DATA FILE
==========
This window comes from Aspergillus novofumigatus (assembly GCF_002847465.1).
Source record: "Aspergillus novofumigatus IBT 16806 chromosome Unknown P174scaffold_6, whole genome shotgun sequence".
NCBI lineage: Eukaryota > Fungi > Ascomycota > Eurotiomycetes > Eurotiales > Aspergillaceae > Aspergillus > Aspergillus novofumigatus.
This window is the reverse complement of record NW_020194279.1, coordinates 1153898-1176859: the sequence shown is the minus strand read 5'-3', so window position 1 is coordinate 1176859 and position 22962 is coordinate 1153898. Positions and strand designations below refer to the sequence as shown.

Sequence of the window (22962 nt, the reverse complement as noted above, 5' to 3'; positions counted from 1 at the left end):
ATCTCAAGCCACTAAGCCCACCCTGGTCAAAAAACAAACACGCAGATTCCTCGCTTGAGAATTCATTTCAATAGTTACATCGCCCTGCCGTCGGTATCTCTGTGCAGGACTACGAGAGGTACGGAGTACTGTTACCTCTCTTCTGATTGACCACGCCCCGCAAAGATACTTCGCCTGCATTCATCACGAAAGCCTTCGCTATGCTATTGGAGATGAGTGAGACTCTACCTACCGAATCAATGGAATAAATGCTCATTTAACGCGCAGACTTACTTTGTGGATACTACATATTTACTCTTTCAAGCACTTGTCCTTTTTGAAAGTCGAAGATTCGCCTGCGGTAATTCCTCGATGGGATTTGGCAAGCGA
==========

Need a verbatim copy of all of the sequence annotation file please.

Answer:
This window comes from Aspergillus novofumigatus (assembly GCF_002847465.1).
Source record: "Aspergillus novofumigatus IBT 16806 chromosome Unknown P174scaffold_6, whole genome shotgun sequence".
NCBI lineage: Eukaryota > Fungi > Ascomycota > Eurotiomycetes > Eurotiales > Aspergillaceae > Aspergillus > Aspergillus novofumigatus.
This window is the reverse complement of record NW_020194279.1, coordinates 1153898-1176859: the sequence shown is the minus strand read 5'-3', so window position 1 is coordinate 1176859 and position 22962 is coordinate 1153898. Positions and strand designations below refer to the sequence as shown.

Sequence of the window (22962 nt, the reverse complement as noted above, 5' to 3'; positions counted from 1 at the left end):
ATCTCAAGCCACTAAGCCCACCCTGGTCAAAAAACAAACACGCAGATTCCTCGCTTGAGAATTCATTTCAATAGTTACATCGCCCTGCCGTCGGTATCTCTGTGCAGGACTACGAGAGGTACGGAGTACTGTTACCTCTCTTCTGATTGACCACGCCCCGCAAAGATACTTCGCCTGCATTCATCACGAAAGCCTTCGCTATGCTATTGGAGATGAGTGAGACTCTACCTACCGAATCAATGGAATAAATGCTCATTTAACGCGCAGACTTACTTTGTGGATACTACATATTTACTCTTTCAAGCACTTGTCCTTTTTGAAAGTCGAAGATTCGCCTGCGGTAATTCCTCGATGGGATTTGGCAAGCGA